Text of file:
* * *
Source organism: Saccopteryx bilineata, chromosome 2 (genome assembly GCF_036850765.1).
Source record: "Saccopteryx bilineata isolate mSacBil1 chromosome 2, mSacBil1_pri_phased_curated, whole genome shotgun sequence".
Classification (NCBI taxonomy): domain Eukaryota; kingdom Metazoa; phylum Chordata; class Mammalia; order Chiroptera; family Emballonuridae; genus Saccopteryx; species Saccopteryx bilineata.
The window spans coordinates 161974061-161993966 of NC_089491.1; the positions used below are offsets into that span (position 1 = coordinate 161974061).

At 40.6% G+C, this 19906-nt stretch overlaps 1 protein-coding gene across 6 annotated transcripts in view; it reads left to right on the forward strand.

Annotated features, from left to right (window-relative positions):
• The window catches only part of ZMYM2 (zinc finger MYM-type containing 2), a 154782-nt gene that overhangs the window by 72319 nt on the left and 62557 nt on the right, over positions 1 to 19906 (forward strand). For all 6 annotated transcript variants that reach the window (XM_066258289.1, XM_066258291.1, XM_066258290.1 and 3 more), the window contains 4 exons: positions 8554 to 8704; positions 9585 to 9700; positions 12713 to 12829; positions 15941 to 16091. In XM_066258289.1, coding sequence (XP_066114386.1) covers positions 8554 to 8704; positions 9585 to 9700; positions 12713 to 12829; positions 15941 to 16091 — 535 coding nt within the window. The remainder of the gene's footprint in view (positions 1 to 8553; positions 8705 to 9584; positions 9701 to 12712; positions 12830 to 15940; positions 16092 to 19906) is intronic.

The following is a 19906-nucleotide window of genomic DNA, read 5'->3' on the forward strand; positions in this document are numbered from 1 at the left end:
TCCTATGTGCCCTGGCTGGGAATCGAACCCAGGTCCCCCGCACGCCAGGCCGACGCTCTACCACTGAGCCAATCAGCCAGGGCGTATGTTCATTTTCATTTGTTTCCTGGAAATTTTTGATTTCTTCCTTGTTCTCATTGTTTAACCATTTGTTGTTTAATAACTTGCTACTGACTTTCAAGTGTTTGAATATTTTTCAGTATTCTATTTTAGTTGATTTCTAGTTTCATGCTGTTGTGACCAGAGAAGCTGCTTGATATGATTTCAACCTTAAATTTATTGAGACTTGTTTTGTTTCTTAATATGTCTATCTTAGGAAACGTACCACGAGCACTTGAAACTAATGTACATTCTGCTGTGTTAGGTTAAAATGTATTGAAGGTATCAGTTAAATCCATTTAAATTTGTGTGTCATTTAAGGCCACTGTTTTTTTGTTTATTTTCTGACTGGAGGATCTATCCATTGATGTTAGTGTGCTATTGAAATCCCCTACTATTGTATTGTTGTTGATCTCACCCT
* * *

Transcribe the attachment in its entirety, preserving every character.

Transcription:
Source organism: Saccopteryx bilineata, chromosome 2 (genome assembly GCF_036850765.1).
Source record: "Saccopteryx bilineata isolate mSacBil1 chromosome 2, mSacBil1_pri_phased_curated, whole genome shotgun sequence".
Classification (NCBI taxonomy): domain Eukaryota; kingdom Metazoa; phylum Chordata; class Mammalia; order Chiroptera; family Emballonuridae; genus Saccopteryx; species Saccopteryx bilineata.
The window spans coordinates 161974061-161993966 of NC_089491.1; the positions used below are offsets into that span (position 1 = coordinate 161974061).

At 40.6% G+C, this 19906-nt stretch overlaps 1 protein-coding gene across 6 annotated transcripts in view; it reads left to right on the forward strand.

Annotated features, from left to right (window-relative positions):
• The window catches only part of ZMYM2 (zinc finger MYM-type containing 2), a 154782-nt gene that overhangs the window by 72319 nt on the left and 62557 nt on the right, over positions 1 to 19906 (forward strand). For all 6 annotated transcript variants that reach the window (XM_066258289.1, XM_066258291.1, XM_066258290.1 and 3 more), the window contains 4 exons: positions 8554 to 8704; positions 9585 to 9700; positions 12713 to 12829; positions 15941 to 16091. In XM_066258289.1, coding sequence (XP_066114386.1) covers positions 8554 to 8704; positions 9585 to 9700; positions 12713 to 12829; positions 15941 to 16091 — 535 coding nt within the window. The remainder of the gene's footprint in view (positions 1 to 8553; positions 8705 to 9584; positions 9701 to 12712; positions 12830 to 15940; positions 16092 to 19906) is intronic.

The following is a 19906-nucleotide window of genomic DNA, read 5'->3' on the forward strand; positions in this document are numbered from 1 at the left end:
TCCTATGTGCCCTGGCTGGGAATCGAACCCAGGTCCCCCGCACGCCAGGCCGACGCTCTACCACTGAGCCAATCAGCCAGGGCGTATGTTCATTTTCATTTGTTTCCTGGAAATTTTTGATTTCTTCCTTGTTCTCATTGTTTAACCATTTGTTGTTTAATAACTTGCTACTGACTTTCAAGTGTTTGAATATTTTTCAGTATTCTATTTTAGTTGATTTCTAGTTTCATGCTGTTGTGACCAGAGAAGCTGCTTGATATGATTTCAACCTTAAATTTATTGAGACTTGTTTTGTTTCTTAATATGTCTATCTTAGGAAACGTACCACGAGCACTTGAAACTAATGTACATTCTGCTGTGTTAGGTTAAAATGTATTGAAGGTATCAGTTAAATCCATTTAAATTTGTGTGTCATTTAAGGCCACTGTTTTTTTGTTTATTTTCTGACTGGAGGATCTATCCATTGATGTTAGTGTGCTATTGAAATCCCCTACTATTGTATTGTTGTTGATCTCACCCT